Arts : Pucker up 

Performance-art averse? You’re gonna love it!

Let’s get back to essentials with Judith Cottrell: Lemonade is yellow. Although according to Foodtimeline.org, Mrs. E.E. Kellogg included a pink variation in her 1892 tome Science in the Kitchen, when lemonade came to be (as most food-o-philes seem to agree it did) in 17th-century France, it was made of lemon juice, sugar, and water, and was quite likely not pink.

click to enlarge arts_lemonade_330jpg
Artist Judith Cottrell works on her i2i installation, Pink Lemonade. A sign in the entry warns that intentional popping of balloons will result in a $10 fine.

Judith Cottrell’s one-woman performance piece at i2i Gallery, Pink Lemonade, is as lemony and yellow as non-lemons can be. The rectangular, high-ceilinged room is painted Lemon Yellow (Behr paint) and filled six-to-seven-feet high with lemon-yellow balloons. Through the bright yellow aura created by the balloons you can discern a few of Cottrell’s familiar dense black-ink filligree drawings on the walls. They arc and turn on themselves, seeming to float on invisible planes in deep-yellow space.



Pink Lemonade
Noon-6pm Fri, & by appt.
Through Aug 6
i2i Gallery
2110 McCullough
744-7887

Art in the Garden:
Sculpture/Escultura

9am-5pm, except Christmas and New Year’s Day
Through Jun 2007
$6 adult; $3 age 3-13
San Antonio Botanical Garden
555 Funston
207-3250
Sabot.org


But on opening night, the drawings were incidental to the experience of wading through the thickly layered balloons, anticipating a sudden pop and feeling the static electricity build up on my skin, until I stumbled upon the artist, who was calmly serving lemonade and lemon cookies in the center front of the gallery (it’s worth noting, in this context, that Cottrell is rather lemony herself, with an oval face and blond hair). Surrounded by and ingesting yellow in multiple sensory forms — liquid, solid, visual, light — and thinking of yellow atoms, I felt transformed in some subtle way: happier, maybe, or energized.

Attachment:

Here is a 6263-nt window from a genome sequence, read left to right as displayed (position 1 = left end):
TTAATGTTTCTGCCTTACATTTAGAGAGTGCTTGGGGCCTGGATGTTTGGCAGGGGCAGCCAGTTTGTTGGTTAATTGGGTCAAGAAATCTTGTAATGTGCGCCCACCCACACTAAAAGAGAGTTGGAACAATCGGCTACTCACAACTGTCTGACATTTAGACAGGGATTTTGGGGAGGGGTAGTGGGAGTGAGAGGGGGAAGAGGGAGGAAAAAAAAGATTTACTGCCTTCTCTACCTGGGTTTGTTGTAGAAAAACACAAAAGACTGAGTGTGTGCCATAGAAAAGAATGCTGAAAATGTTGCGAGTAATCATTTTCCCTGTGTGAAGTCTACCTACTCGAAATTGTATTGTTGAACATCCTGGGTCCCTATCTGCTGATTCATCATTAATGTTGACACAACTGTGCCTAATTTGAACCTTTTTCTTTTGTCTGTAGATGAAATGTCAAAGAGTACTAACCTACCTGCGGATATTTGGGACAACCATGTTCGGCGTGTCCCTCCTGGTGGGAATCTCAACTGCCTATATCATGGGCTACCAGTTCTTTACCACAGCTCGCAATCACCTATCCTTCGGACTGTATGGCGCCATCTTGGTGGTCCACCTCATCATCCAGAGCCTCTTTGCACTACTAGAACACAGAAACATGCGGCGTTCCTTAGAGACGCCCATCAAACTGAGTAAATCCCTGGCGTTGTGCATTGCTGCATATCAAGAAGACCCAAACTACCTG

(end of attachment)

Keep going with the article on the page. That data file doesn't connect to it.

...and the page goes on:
“It only takes five minutes, but then you’re never the same,” said fellow critic Catherine Walworth after she made her way through the lemonness.

“The Lemonade Room was so intimate, afterwards, I had to have a cigarette,” emailed social-critic-at-large Gene Elder, who added, “`Judith Cottrell` is the artist to beat this Contemporary Art Month.”

And yet, Pink Lemonade is a very simple installation and performance piece. It lacks confrontation, a discernible agenda, or even the willful obtuseness on which so much of the genre relies. I suppose simple color therapy could explain the wildly positive reactions: Intellectual power and awakening, joy, and primeval life force are variously credited to yellow. But I’m not going to dismiss solid concept and execution on the part of the artist, who nods without solemnity to the Dada tradition of ready-mades and absurdity. Nonetheless, this is not a revolutionary show; one of its tasty surprises is the way it uses non-traditional materials to lobby for the elemental role of pigment in art.

And don’t discount the power of whimsy during a sweltering summer of depressing news headlines. Sculptor Roger Colombik’s funeral barge for a Viking Cleopatra (aka “Some Waves Spark Stones”) evokes a little whimsy, too, beached as it is on the grounds of the Botanical Garden for the two-man Art in the Garden show featuring him and granite master Jesus Moroles. It was predictably sweaty on opening night; having recently picked up The Botany of Desire, I wondered if the plants had tricked the Garden’s overlords into hosting an art show to entice pollen-carriers out during the heat wave (on what the organizers were billing as a “treasure hunt” for God’s sake; “forced march” was on my mind). Good idea, as it turns out: Moroles’s giant pendants and lozenges rest and hang in their rich green landscape like the rough jewels they are. The only disappointment is “Lotus Blossom,” which is set among the succulents, because you can see a little of the glue used to affix the spiky petals to their base.

Beautifully installed as it is (by curators Arturo Almeida and Bill FitzGibbon) for an entire year, the show not only gilds the Garden’s lilies, it gives formalists something to embrace during CAM, too. Although I do recommend a lemonade tonic for everyone.


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